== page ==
Software Preservation Is a Job for the Government, UNESCO Says
Code is heritage.
Software has shaped our lives and culture for decades, and now the United Nations will make a push to get world governments to work toward preserving it.
On Monday, UNESCO, one of the founding agencies of the UN, announced a partnership with the French Institute for Research in Computer Science and Automation (INRIA) to preserve every piece of software under the sun. Last year, INRIA kicked off its Software Heritage project with the mission of collecting software source code and ensuring it's never forgotten. The project has so far logged 58 million projects and billions of source files.
"We live in a digital world, but we don't know how it works—what's behind the machine? It's software," said Davide Storti, a UNESCO spokesperson, over the phone. "If you know how software works, you might better understand the world you live in. So, it's important for education, and that kids have access to this notion."
"It's something that governments should participate in," he said.
Software preservation is a massive undertaking, especially outside of sought-after programs like video games, and one that requires a lot of collaboration and time. That's why, with the current partnership, UNESCO will strike up a conversation among its 195 member states about how they can work to preserve code-as-cultural-heritage.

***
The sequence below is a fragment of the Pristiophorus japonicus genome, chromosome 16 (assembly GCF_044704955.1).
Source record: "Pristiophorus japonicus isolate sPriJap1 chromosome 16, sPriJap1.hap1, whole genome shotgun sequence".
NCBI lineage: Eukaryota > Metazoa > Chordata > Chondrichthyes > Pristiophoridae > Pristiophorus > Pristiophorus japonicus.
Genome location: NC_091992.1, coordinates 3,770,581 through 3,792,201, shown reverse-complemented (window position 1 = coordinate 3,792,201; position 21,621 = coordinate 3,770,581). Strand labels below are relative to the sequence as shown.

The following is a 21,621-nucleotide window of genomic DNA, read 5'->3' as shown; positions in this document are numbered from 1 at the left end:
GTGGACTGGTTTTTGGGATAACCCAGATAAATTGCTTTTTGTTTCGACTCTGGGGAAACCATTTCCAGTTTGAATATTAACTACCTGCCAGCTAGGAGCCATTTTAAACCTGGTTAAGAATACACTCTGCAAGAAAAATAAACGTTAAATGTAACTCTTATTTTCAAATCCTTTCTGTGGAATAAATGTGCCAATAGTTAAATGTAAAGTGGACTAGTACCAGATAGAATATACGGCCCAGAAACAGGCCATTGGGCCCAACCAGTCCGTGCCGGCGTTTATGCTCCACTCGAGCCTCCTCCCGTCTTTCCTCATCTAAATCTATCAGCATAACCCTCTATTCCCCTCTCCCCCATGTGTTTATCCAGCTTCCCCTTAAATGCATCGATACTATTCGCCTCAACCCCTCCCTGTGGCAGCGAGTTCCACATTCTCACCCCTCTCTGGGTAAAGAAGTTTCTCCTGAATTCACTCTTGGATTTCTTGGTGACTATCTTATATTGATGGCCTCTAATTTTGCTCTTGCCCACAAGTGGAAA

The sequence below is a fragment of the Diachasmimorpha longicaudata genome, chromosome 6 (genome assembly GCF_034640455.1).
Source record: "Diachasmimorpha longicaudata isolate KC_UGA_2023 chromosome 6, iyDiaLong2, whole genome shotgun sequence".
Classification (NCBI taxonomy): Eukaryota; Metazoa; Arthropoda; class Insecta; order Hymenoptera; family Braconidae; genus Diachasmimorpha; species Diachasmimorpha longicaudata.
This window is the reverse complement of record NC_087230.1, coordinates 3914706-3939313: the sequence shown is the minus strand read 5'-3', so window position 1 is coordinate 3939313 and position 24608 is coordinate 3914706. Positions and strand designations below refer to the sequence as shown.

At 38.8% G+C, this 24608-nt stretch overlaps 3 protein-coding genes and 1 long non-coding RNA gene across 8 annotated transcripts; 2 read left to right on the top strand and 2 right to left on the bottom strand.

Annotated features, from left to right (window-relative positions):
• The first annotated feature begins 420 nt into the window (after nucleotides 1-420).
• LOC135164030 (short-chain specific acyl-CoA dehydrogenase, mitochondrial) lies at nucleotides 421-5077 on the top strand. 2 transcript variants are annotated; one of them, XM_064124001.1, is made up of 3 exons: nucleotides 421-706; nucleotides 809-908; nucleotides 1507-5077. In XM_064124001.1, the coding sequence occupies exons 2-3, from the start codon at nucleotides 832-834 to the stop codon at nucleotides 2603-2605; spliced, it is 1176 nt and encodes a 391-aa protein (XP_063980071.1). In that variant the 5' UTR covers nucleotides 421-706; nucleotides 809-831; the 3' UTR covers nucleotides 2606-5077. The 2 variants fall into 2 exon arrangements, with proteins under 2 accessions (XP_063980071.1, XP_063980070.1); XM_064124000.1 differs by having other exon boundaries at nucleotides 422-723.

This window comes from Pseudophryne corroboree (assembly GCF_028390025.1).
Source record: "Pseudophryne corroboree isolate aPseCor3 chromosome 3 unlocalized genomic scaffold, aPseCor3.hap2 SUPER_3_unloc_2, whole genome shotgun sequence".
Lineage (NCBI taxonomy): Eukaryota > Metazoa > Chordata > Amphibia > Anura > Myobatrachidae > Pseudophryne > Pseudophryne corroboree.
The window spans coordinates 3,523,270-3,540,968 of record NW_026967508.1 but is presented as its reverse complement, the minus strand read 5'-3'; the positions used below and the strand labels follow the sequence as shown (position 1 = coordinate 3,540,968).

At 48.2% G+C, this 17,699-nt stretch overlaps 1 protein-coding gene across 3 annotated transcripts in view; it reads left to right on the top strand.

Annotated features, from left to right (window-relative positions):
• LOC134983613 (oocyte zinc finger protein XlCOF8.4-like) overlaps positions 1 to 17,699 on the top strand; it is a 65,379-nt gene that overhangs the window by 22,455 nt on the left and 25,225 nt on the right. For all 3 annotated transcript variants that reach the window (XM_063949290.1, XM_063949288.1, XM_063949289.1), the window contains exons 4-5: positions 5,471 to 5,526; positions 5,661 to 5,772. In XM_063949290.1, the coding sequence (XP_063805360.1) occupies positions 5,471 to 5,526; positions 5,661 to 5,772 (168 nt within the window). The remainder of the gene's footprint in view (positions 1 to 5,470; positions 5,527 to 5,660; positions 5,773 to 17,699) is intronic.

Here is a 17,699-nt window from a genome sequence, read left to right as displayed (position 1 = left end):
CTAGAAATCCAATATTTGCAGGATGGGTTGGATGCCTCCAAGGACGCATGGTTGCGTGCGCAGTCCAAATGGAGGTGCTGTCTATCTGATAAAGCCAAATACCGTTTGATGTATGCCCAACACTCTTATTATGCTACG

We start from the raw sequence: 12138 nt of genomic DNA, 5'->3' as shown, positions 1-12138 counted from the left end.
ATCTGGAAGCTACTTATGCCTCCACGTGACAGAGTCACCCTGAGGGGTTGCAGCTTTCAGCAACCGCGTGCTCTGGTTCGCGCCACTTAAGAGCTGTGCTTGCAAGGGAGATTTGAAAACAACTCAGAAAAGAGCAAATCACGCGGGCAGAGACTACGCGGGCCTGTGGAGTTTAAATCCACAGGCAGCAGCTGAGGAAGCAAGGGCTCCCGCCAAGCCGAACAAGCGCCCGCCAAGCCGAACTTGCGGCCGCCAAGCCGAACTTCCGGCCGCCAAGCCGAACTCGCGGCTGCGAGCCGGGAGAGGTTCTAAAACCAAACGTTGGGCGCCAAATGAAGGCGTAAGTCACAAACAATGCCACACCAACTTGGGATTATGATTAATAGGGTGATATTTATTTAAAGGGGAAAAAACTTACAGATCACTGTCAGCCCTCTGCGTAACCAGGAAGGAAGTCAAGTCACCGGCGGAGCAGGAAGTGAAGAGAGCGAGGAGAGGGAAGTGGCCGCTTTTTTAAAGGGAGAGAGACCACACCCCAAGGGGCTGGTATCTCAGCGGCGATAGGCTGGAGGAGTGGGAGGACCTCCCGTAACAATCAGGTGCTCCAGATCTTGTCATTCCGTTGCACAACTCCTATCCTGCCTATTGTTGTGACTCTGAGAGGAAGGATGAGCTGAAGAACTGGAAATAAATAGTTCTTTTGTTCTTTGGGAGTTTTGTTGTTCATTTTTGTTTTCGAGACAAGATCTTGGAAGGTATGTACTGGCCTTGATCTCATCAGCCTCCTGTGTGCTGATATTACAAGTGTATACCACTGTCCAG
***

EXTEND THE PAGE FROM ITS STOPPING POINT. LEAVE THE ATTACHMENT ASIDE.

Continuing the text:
"Member states might agree that they want to do this, but nothing will happen," Storti said. "So, we're partnering with a public institution that is doing this."
"[INRIA's] software is real, it's there, it contains millions of software projects, so it's thanks to our partner that we can bring value to the conversation," he continued.
There are a few software preservation projects out there right now, many of which are run by hobbyists, obsessives, and enthusiasts. For example, a group of hackers led by Jason Scott of the Internet Archive are currently on a mission to crack and preserve every piece of Apple II software before they're lost forever.
"It's important to not only discuss the preservation itself, but also how these small initiatives can talk to larger initiatives," Storti said. "As we see it, we look forward to organizing debates on exactly this kind of subject."
There's clearly a lot of firming-up to be done, but UNESCO is ready to start the conversations that may lead to government-led software preservation. And with the millions upon millions of programs out there—from text editors to homebrew experiments—the hobbyists of the world could use the help.
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